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Sharp Health News

Can you unclog your arteries?

Feb. 1, 2022

Can you unclog your arteries?

In our younger years, we may feel invincible — eating what we want, staying out all night and enjoying every moment life has to offer. As we age, we start noticing the side effects of a once-carefree lifestyle — an ache here, a few pounds there. But what about the toll on our bodies that we can’t always see or feel?

Take for instance plaque buildup in our arteries, also known as atherosclerosis. The accumulation of these fatty substances can be due to certain lifestyle habits, genetics and other factors. Over time, plaque buildup can reduce oxygen and blood flow to organs, and increase your risk for serious vascular conditions.

Plaque formation
So are there ways to reclaim hardened arteries from years of buildup, and restore their elastic, open pathways?

First, let’s understand how plaque forms. It begins when cholesterol and other substances stick to artery walls. In response, white blood cells try to trap cholesterol, which causes it to morph into foamy, fatty cells. This triggers muscle cells to form a fibrous “cap” over these diseased portions of the artery, creating plaque. Plaques can rupture and cause changes in blood flow or obstruction of the blood vessels, which can lead to heart attacks or strokes.

Unclogging arteries
There are different approaches to removing or reducing plaque buildup.

“One way to address years of plaque buildup is with healthy lifestyle modifications, such as smoking cessation, exercise and a heart-healthy balanced diet,” says Dr. Patrick Cook, a vascular surgeon affiliated with Sharp Grossmont Hospital. “Medicines, such as statins, are also beneficial as they decrease cholesterol production, and may be prescribed to reduce atherosclerosis and reduce inflammation in the blood vessels.”

Doctors use different types of procedures to keep plaque under control. For example, surgeons can insert balloons and stents — a short narrow metal or plastic tube — into narrowed blood vessels to increase blood flow and stabilize plaques so that they do not break open. There is also bypass surgery, in which a surgeon uses a vein or prosthetic tube to go around the diseased artery segment, and connect it to good arteries above and below the blockage.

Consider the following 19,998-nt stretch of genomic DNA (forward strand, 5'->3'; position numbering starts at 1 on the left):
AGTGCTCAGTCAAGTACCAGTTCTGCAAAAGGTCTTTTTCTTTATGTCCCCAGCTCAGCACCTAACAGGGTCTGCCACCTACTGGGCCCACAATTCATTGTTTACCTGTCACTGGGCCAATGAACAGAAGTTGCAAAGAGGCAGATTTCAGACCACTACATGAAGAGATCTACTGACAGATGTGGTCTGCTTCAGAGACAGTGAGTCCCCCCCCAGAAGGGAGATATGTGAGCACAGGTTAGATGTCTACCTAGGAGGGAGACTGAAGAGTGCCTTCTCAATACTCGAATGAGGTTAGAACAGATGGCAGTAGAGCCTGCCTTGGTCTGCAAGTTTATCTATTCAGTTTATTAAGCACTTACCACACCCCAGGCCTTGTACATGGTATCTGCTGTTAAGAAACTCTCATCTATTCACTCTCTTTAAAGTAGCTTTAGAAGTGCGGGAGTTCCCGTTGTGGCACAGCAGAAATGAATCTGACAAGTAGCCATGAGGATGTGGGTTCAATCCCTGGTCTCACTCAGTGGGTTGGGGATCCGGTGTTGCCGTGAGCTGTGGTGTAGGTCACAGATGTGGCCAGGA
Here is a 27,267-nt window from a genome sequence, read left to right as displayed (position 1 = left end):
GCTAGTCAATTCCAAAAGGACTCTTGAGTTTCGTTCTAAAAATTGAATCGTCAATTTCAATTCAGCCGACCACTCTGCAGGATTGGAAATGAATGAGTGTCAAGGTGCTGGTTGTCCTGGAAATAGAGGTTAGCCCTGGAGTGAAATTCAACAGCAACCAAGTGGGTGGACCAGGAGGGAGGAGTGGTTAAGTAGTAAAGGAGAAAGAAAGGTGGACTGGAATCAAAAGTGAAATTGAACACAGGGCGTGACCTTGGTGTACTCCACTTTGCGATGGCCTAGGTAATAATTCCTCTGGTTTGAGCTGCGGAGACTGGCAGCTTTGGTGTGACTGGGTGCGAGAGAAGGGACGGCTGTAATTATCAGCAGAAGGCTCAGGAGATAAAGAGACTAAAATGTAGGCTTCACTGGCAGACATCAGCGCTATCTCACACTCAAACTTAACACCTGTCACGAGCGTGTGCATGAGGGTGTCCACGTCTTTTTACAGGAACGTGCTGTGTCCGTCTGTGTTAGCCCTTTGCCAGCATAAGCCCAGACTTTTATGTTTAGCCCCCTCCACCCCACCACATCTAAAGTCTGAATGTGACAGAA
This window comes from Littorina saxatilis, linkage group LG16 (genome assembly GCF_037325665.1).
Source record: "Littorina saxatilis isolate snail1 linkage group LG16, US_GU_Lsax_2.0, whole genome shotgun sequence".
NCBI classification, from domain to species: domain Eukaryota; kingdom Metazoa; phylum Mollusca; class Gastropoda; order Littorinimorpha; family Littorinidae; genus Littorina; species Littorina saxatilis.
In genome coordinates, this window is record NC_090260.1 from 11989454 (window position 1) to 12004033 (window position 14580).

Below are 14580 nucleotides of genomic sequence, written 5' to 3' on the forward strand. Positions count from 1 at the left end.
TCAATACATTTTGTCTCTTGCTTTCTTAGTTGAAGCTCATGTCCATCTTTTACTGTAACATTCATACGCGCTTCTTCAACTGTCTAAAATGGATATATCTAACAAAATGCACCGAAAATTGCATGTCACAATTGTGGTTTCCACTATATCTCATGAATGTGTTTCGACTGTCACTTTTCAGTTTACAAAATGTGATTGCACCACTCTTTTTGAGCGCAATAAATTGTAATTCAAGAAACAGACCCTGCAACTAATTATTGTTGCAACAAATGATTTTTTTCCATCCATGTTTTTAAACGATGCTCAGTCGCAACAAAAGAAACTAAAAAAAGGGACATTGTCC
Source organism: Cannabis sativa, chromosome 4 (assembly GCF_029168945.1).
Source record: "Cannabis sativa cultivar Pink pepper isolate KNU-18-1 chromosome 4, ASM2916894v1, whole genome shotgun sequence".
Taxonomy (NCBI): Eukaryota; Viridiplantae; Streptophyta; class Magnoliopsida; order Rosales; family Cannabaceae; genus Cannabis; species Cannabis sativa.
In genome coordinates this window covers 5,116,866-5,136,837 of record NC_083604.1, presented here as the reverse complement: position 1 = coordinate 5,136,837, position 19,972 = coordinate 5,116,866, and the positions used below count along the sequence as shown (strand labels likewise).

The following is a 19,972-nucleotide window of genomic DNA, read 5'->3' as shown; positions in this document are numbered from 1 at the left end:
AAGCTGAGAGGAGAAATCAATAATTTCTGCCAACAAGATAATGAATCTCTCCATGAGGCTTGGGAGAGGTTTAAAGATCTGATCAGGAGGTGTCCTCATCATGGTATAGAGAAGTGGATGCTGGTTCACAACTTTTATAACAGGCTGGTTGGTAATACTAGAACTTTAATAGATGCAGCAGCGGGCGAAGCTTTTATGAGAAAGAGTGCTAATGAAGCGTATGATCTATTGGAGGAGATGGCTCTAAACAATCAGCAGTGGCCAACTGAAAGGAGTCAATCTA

A healthy lifestyle
Aside from medical and surgical interventions, what else can you do to get rid of plaque?

“There is limited evidence that eating a certain type of food, herb or other folk remedies will reduce or make the plaque that already exists in your arteries disappear. However, practicing a healthy lifestyle can keep additional plaque from forming,” says Dr. Cook.

Here are some healthy lifestyle tips to reduce the risk of atherosclerosis:

Do not smoke
Smoking can damage blood vessels, increasing one’s risk of atherosclerosis.

Exercise regularly
Incorporate daily physical activity in your life. The American Heart Association recommends at least 150 minutes of moderate exercise or 75 minutes of vigorous exercise weekly, or a combination of both. Examples of moderate exercise are brisk walking or gardening. Vigorous exercise includes aerobics, hiking uphill, running and other activities that increase your breathing and heart rate.

Eat a healthy diet
Follow a heart-healthy diet rich in fruits, vegetables, whole grains and nuts. Keep meat, dairy, sugar, refined grains, salt and saturated fats to a minimum, as these have been known to damage blood vessel cells over time.

There are different types of heart-healthy diets, such as the Mediterranean diet, which is rich in olive oil, fruits, vegetables, nuts and fish, and low in red or processed meats and dairy. Some studies also point to the cardiovascular benefits of a vegetarian lifestyle. According to some researchers, plant-based diets may reduce the risk of atherosclerosis by increasing certain components in the body, such as antioxidants, which protect blood vessels.

For the news media: To talk with Dr. Cook about heart health for an upcoming story, contact Erica Carlson, senior public relations specialist, at

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